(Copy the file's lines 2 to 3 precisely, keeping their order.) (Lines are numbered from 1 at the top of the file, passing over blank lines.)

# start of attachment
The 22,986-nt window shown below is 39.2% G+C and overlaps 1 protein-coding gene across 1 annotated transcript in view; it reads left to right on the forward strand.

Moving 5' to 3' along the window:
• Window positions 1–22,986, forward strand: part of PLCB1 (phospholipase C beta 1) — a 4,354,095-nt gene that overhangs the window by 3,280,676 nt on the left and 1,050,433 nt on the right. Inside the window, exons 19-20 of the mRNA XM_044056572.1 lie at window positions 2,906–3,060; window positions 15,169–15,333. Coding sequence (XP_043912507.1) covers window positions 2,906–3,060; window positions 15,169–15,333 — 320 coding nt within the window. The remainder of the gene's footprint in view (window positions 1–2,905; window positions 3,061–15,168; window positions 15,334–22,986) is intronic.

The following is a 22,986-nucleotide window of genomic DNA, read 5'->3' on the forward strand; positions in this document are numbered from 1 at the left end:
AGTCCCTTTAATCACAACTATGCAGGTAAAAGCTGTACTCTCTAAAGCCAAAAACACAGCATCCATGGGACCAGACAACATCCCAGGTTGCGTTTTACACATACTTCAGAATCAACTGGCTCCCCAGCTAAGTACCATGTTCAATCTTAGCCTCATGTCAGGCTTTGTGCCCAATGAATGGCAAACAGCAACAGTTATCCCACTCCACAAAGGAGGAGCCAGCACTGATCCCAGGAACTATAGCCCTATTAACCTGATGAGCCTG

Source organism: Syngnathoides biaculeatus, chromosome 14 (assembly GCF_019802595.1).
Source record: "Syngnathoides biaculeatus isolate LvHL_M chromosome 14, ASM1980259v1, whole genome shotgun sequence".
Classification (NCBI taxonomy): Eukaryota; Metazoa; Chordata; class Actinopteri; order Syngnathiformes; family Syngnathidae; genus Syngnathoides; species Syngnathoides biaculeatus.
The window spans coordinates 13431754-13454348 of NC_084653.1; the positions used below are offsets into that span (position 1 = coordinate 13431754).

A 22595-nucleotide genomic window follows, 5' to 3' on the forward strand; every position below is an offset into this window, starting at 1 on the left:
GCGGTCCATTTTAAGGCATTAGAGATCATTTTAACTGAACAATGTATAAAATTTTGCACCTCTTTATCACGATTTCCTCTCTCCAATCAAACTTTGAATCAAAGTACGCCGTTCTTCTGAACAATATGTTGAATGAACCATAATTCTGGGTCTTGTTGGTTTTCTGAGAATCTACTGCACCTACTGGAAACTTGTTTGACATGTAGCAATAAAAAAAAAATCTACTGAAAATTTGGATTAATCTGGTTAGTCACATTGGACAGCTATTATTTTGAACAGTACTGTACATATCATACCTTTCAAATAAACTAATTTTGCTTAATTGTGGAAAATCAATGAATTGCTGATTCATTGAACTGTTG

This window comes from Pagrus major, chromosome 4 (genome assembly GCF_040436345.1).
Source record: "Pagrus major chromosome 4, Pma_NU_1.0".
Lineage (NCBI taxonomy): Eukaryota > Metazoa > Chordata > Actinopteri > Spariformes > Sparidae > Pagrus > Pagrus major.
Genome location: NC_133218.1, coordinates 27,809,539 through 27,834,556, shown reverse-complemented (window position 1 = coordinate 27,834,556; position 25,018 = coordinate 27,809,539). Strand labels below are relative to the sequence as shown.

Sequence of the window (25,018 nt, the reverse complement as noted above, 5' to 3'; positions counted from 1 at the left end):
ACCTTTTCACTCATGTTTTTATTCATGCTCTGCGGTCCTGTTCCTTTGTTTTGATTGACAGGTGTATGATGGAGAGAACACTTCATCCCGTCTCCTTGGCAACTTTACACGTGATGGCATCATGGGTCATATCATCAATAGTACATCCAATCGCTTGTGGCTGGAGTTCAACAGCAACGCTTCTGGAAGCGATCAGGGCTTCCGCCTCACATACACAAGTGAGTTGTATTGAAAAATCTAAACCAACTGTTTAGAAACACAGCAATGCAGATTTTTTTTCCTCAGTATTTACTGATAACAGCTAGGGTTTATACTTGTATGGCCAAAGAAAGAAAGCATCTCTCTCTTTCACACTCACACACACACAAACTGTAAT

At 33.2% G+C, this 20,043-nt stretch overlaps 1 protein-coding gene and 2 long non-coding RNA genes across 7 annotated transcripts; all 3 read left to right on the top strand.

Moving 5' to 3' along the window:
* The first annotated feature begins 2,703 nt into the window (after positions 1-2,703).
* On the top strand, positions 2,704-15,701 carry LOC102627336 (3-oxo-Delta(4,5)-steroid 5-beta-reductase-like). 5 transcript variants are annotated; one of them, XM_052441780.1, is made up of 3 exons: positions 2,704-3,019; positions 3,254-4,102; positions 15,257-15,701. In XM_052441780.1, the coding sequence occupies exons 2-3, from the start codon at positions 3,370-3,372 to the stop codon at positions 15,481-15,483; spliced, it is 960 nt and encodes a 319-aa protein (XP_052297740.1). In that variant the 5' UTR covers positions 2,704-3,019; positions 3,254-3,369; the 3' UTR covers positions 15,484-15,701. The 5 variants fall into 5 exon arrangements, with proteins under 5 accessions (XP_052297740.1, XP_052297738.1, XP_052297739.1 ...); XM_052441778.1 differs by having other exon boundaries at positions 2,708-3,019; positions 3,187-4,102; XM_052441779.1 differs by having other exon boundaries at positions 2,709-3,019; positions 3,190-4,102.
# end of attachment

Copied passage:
Moving 5' to 3' along the window:
• Window positions 1–22,986, forward strand: part of PLCB1 (phospholipase C beta 1) — a 4,354,095-nt gene that overhangs the window by 3,280,676 nt on the left and 1,050,433 nt on the right. Inside the window, exons 19-20 of the mRNA XM_044056572.1 lie at window positions 2,906–3,060; window positions 15,169–15,333. Coding sequence (XP_043912507.1) covers window positions 2,906–3,060; window positions 15,169–15,333 — 320 coding nt within the window. The remainder of the gene's footprint in view (window positions 1–2,905; window positions 3,061–15,168; window positions 15,334–22,986) is intronic.